Emma's Hands by Mary SwanEmma's Hands by Mary Swan

Emma's Hands

byMary Swan

Paperback | August 30, 2003

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The O. Henry Awards are regarded as America's most prestigious awards for short fiction. Mary Swan's story `The Deep', first published in The Malahat Review, was included in the 2001 O. Henry anthology, which featured such illustrious names as Alice Munro, Dan Chaon and Louise Erdrich. `The Deep'subsequently walked away with first prize.

In September, 2002, the Porcupine's Quill published The Deep in novella format. The book was shortlisted for the Canada/Carribean Region of the Commonwealth Writers Prize, `Best First Book' category.

Now, the Porcupine's Quill is pleased to bring you Emma's Hands. These stories range in their settings from an Israeli kibbutz to Ontario lakeside cottages to the beach at Ostend. Most of the stories are quietly cadenced and elegiac in tone and the prose is marked, as Alice Munro says, by `the urgency of feeling and the calm beauty of the telling.'

A graduate of York University and the University of Guelph, Mary Swan has been published in numerous magazines and journals, including The Malahat Review in Canada, and Harper's in the United States. Her stories have also been published in several anthologies including Emergent Voices (Goose Lane 1990), Coming Attractions (Oberon 1999)...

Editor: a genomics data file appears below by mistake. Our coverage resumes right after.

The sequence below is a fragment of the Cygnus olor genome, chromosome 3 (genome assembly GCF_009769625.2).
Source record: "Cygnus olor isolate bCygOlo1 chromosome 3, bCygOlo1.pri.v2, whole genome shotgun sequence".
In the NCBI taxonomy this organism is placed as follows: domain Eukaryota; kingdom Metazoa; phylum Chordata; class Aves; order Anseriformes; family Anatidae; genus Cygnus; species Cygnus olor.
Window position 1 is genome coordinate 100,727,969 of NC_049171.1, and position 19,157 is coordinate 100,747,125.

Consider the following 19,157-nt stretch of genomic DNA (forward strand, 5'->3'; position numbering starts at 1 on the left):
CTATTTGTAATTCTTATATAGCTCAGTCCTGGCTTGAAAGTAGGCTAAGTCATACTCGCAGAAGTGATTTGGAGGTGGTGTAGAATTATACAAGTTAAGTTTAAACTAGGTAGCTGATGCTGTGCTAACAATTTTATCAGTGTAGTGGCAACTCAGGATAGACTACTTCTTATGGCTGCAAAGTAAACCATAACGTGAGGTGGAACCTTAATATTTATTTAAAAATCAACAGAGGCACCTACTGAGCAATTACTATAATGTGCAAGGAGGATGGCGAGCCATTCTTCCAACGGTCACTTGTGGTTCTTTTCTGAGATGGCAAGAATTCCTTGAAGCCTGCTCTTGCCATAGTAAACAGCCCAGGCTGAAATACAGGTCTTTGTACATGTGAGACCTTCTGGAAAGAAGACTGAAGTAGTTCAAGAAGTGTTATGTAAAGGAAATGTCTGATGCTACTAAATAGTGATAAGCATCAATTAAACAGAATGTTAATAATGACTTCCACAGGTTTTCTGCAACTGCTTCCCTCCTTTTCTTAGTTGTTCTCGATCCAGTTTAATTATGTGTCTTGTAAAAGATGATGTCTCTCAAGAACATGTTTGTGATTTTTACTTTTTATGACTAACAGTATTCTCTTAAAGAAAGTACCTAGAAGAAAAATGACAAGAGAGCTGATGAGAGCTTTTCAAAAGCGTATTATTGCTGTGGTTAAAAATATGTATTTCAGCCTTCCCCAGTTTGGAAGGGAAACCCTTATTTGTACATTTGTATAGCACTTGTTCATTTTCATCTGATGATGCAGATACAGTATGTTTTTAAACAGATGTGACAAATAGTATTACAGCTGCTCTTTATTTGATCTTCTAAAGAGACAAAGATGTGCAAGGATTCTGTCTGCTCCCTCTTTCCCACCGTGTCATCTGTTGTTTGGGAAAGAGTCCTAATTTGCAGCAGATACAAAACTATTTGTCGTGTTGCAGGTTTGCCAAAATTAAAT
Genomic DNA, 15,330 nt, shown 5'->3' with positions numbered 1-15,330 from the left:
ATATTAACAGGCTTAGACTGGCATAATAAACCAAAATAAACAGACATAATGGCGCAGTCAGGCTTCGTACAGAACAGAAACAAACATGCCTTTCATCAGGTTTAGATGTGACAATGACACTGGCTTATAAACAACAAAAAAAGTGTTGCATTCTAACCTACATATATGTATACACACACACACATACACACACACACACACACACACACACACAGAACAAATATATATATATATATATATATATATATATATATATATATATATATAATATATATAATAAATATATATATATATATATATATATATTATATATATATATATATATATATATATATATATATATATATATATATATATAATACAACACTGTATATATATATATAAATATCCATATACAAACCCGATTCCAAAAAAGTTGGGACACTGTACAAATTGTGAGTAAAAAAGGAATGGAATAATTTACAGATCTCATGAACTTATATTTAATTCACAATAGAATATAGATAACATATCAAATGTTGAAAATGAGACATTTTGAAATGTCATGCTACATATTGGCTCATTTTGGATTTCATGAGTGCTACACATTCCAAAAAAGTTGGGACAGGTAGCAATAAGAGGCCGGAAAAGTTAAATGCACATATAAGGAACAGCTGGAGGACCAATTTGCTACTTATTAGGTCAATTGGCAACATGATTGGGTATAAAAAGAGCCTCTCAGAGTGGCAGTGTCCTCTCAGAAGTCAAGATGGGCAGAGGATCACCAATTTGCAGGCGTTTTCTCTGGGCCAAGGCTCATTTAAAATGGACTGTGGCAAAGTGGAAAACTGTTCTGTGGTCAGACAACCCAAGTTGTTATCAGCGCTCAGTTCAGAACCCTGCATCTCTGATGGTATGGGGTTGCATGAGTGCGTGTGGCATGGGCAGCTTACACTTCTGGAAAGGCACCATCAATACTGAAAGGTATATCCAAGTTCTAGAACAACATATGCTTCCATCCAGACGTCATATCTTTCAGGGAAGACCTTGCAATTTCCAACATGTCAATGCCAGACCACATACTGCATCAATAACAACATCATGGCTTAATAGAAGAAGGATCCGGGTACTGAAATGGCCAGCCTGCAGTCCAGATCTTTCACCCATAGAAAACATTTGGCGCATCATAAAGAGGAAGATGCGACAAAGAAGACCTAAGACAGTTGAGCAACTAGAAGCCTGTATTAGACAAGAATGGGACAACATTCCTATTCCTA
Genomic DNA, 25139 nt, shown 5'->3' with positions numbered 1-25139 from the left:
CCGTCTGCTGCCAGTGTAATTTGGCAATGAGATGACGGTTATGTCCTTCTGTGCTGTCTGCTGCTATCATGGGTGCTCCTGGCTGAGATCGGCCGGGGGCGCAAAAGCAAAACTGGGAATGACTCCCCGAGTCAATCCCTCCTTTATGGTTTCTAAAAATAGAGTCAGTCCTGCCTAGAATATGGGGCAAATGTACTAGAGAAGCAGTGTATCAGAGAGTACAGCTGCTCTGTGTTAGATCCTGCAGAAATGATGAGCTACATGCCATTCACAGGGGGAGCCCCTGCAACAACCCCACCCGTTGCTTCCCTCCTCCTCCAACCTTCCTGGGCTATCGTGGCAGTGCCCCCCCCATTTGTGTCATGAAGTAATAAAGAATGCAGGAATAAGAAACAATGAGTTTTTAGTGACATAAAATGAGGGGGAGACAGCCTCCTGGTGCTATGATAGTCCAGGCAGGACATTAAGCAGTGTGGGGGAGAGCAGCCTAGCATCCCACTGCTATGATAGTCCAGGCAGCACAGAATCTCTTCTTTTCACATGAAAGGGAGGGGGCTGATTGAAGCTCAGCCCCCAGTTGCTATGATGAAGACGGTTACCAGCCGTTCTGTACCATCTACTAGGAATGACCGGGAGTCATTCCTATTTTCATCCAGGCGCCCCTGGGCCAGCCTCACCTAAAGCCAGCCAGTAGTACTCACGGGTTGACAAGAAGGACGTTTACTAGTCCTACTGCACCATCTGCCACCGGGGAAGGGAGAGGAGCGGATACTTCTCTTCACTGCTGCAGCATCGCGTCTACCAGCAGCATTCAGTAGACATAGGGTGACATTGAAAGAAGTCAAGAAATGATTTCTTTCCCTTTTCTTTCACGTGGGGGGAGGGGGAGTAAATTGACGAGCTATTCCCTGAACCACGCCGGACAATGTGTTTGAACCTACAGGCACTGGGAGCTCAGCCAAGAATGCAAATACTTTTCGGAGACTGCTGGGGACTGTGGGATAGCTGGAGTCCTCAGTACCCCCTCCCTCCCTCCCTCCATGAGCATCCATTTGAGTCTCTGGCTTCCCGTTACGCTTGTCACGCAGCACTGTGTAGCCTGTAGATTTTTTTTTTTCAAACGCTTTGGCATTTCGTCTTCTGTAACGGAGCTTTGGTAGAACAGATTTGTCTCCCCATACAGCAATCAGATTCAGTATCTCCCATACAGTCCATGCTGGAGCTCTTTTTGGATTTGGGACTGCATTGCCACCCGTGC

Title:Emma's HandsFormat:PaperbackDimensions:160 pages, 8.88 × 5.56 × 0.53 inPublished:August 30, 2003Publisher:Porcupine's QuillLanguage:English

The following ISBNs are associated with this title:

ISBN - 10:088984268X

ISBN - 13:9780889842687

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Editorial Reviews

`Toronto's far west corner plays host to high-end condos, low-end motels, a swimming palace, an abandoned dance hall. As well, it is the starting point of a weekly walk, a jaunt of mine, to the downtown core. Of course, there is the lake the reason such far-thinking developers built such attractions in the first place. The lake, this lake, is never the same lake twice. Silver with sunlight, dark and foreboding, the surface calm then rough. A new collection, Emma's Hands, is reminiscent of this land, this water. ... In Swan's two decades of writing, she has produced little more than a dozen short stories. I imagine the first, second, third renderings; the yellowed papers between. I say this because it is there in the retelling, the deftly nuanced prose. These character-driven pieces typically relate on two levels at once: documented day-to-day minutiae contrasted with, and often accompanied by, a deeper psychological truth surfaced in dreams, memories, epiphanies.'